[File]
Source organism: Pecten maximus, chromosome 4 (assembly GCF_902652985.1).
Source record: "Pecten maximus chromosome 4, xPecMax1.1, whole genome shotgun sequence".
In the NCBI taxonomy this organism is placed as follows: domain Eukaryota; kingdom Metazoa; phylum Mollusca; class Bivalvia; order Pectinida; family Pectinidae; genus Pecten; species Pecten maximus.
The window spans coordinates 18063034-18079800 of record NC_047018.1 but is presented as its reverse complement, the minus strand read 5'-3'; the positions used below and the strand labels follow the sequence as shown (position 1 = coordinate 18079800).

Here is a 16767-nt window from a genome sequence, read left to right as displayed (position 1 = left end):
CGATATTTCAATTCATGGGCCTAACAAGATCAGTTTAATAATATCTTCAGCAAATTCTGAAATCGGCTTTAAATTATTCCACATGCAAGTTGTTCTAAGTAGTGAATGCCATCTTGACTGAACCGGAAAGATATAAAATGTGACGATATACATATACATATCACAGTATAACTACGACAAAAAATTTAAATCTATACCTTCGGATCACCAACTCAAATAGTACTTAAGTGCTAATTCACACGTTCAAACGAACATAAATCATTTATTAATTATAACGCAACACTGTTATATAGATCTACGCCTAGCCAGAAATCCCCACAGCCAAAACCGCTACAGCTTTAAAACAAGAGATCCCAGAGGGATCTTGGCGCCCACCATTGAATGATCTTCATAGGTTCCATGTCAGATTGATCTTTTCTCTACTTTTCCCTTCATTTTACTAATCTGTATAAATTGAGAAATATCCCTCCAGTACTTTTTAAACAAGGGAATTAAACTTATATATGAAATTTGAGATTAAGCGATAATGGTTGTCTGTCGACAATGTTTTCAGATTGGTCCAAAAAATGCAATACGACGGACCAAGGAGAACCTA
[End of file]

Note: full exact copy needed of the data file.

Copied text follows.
Source organism: Pecten maximus, chromosome 4 (assembly GCF_902652985.1).
Source record: "Pecten maximus chromosome 4, xPecMax1.1, whole genome shotgun sequence".
In the NCBI taxonomy this organism is placed as follows: domain Eukaryota; kingdom Metazoa; phylum Mollusca; class Bivalvia; order Pectinida; family Pectinidae; genus Pecten; species Pecten maximus.
The window spans coordinates 18063034-18079800 of record NC_047018.1 but is presented as its reverse complement, the minus strand read 5'-3'; the positions used below and the strand labels follow the sequence as shown (position 1 = coordinate 18079800).

Here is a 16767-nt window from a genome sequence, read left to right as displayed (position 1 = left end):
CGATATTTCAATTCATGGGCCTAACAAGATCAGTTTAATAATATCTTCAGCAAATTCTGAAATCGGCTTTAAATTATTCCACATGCAAGTTGTTCTAAGTAGTGAATGCCATCTTGACTGAACCGGAAAGATATAAAATGTGACGATATACATATACATATCACAGTATAACTACGACAAAAAATTTAAATCTATACCTTCGGATCACCAACTCAAATAGTACTTAAGTGCTAATTCACACGTTCAAACGAACATAAATCATTTATTAATTATAACGCAACACTGTTATATAGATCTACGCCTAGCCAGAAATCCCCACAGCCAAAACCGCTACAGCTTTAAAACAAGAGATCCCAGAGGGATCTTGGCGCCCACCATTGAATGATCTTCATAGGTTCCATGTCAGATTGATCTTTTCTCTACTTTTCCCTTCATTTTACTAATCTGTATAAATTGAGAAATATCCCTCCAGTACTTTTTAAACAAGGGAATTAAACTTATATATGAAATTTGAGATTAAGCGATAATGGTTGTCTGTCGACAATGTTTTCAGATTGGTCCAAAAAATGCAATACGACGGACCAAGGAGAACCTA